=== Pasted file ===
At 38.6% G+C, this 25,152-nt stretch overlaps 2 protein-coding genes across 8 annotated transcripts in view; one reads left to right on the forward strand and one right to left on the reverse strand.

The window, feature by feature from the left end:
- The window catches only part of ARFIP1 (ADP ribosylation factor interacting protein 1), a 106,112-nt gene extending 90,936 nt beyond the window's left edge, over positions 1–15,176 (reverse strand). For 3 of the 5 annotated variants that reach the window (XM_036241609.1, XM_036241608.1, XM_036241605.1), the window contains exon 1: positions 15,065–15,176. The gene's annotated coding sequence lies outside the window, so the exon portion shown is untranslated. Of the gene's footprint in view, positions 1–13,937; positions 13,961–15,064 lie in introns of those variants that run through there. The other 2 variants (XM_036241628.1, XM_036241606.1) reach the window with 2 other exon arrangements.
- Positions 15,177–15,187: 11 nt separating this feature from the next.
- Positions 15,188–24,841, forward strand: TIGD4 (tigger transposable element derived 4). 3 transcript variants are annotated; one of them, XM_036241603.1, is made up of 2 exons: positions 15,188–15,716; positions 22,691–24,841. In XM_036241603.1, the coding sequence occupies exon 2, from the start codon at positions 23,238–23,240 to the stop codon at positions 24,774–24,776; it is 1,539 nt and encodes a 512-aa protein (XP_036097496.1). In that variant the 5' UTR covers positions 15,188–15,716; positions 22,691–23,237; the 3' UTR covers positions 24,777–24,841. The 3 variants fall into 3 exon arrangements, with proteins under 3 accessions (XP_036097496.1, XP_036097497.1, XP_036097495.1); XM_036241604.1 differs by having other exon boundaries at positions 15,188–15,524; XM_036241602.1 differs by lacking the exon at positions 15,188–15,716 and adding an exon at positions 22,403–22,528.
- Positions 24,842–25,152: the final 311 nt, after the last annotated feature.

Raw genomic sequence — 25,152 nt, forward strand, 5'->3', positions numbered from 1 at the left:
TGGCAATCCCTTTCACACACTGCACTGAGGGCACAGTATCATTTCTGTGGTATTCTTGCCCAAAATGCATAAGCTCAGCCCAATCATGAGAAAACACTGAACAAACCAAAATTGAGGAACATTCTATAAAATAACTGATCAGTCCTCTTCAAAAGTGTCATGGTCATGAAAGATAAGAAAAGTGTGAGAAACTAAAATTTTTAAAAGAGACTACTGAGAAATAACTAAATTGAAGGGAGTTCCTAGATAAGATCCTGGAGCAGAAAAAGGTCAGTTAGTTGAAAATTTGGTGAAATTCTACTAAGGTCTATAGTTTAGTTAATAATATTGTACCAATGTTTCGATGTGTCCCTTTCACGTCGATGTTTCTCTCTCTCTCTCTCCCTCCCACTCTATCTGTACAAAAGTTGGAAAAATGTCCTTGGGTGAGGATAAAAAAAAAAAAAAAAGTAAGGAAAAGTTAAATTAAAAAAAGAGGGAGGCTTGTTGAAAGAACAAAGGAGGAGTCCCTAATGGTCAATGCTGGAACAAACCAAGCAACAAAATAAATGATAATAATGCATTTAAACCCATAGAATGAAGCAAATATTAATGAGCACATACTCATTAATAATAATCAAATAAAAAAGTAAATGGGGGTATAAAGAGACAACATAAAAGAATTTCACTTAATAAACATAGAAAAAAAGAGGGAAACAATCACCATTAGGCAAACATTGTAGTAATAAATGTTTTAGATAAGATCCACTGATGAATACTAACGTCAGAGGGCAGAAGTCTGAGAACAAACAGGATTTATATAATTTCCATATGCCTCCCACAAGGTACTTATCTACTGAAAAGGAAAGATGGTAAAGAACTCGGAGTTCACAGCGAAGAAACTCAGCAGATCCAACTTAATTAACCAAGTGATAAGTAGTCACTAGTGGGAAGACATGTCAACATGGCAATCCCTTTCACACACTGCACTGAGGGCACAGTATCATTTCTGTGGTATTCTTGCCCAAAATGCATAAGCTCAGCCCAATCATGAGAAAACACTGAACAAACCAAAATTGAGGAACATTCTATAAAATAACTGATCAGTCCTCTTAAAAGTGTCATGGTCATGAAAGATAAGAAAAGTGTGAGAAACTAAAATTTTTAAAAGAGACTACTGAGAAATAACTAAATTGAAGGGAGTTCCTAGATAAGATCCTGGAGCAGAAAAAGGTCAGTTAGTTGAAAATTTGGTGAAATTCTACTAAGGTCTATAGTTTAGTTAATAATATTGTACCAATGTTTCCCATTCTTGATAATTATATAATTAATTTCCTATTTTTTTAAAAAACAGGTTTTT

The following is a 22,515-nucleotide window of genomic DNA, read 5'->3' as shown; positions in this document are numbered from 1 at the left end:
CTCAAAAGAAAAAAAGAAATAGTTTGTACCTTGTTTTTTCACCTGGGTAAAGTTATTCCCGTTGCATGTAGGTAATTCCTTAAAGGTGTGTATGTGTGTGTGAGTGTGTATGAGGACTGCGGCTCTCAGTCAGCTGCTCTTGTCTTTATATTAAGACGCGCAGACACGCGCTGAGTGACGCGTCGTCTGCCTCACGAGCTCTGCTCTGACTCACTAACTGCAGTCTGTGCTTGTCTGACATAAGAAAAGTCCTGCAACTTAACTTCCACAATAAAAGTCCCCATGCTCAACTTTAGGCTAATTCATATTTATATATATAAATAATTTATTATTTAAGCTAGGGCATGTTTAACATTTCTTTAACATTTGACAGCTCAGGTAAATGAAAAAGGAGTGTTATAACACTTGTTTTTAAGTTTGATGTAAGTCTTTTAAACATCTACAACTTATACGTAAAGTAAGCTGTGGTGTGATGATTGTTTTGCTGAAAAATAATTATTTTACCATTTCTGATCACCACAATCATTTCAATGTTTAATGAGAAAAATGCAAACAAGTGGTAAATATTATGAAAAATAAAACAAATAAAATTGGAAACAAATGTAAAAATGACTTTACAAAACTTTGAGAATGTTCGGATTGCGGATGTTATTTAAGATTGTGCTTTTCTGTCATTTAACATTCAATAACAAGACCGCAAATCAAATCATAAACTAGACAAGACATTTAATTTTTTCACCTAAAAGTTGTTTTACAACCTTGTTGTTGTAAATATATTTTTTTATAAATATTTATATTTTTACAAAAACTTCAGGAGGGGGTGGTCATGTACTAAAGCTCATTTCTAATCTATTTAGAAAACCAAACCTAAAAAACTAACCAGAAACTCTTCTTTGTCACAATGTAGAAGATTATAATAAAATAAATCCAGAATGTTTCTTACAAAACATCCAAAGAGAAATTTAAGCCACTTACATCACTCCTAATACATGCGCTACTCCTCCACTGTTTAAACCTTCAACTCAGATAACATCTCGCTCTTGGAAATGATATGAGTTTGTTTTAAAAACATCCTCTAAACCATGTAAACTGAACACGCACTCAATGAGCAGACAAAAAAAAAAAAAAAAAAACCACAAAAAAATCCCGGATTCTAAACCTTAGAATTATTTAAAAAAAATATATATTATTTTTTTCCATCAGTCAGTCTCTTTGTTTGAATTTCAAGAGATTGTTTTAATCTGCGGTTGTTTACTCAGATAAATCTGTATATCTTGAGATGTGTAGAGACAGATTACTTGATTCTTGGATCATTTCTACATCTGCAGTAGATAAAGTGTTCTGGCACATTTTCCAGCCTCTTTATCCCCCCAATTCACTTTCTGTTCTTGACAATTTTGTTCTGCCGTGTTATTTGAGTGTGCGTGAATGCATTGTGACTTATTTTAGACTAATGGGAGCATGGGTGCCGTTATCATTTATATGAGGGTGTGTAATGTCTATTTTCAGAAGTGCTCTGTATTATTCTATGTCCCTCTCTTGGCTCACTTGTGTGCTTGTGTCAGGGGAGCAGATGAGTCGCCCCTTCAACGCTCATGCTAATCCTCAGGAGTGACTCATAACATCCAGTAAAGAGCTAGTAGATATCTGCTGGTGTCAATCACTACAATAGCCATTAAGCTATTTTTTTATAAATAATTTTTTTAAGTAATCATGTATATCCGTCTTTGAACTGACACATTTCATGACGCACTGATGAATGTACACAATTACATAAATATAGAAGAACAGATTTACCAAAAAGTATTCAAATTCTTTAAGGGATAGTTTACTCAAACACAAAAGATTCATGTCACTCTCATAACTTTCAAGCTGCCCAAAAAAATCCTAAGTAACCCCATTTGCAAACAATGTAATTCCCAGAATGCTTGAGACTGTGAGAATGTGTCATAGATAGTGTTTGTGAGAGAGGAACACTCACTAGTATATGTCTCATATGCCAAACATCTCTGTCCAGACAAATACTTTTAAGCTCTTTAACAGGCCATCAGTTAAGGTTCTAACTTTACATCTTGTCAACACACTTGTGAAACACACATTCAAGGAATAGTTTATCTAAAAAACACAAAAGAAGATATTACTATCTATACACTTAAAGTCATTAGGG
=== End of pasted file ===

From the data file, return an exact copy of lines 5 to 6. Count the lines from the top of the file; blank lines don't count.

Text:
- Positions 15,188–24,841, forward strand: TIGD4 (tigger transposable element derived 4). 3 transcript variants are annotated; one of them, XM_036241603.1, is made up of 2 exons: positions 15,188–15,716; positions 22,691–24,841. In XM_036241603.1, the coding sequence occupies exon 2, from the start codon at positions 23,238–23,240 to the stop codon at positions 24,774–24,776; it is 1,539 nt and encodes a 512-aa protein (XP_036097496.1). In that variant the 5' UTR covers positions 15,188–15,716; positions 22,691–23,237; the 3' UTR covers positions 24,777–24,841. The 3 variants fall into 3 exon arrangements, with proteins under 3 accessions (XP_036097496.1, XP_036097497.1, XP_036097495.1); XM_036241604.1 differs by having other exon boundaries at positions 15,188–15,524; XM_036241602.1 differs by lacking the exon at positions 15,188–15,716 and adding an exon at positions 22,403–22,528.
- Positions 24,842–25,152: the final 311 nt, after the last annotated feature.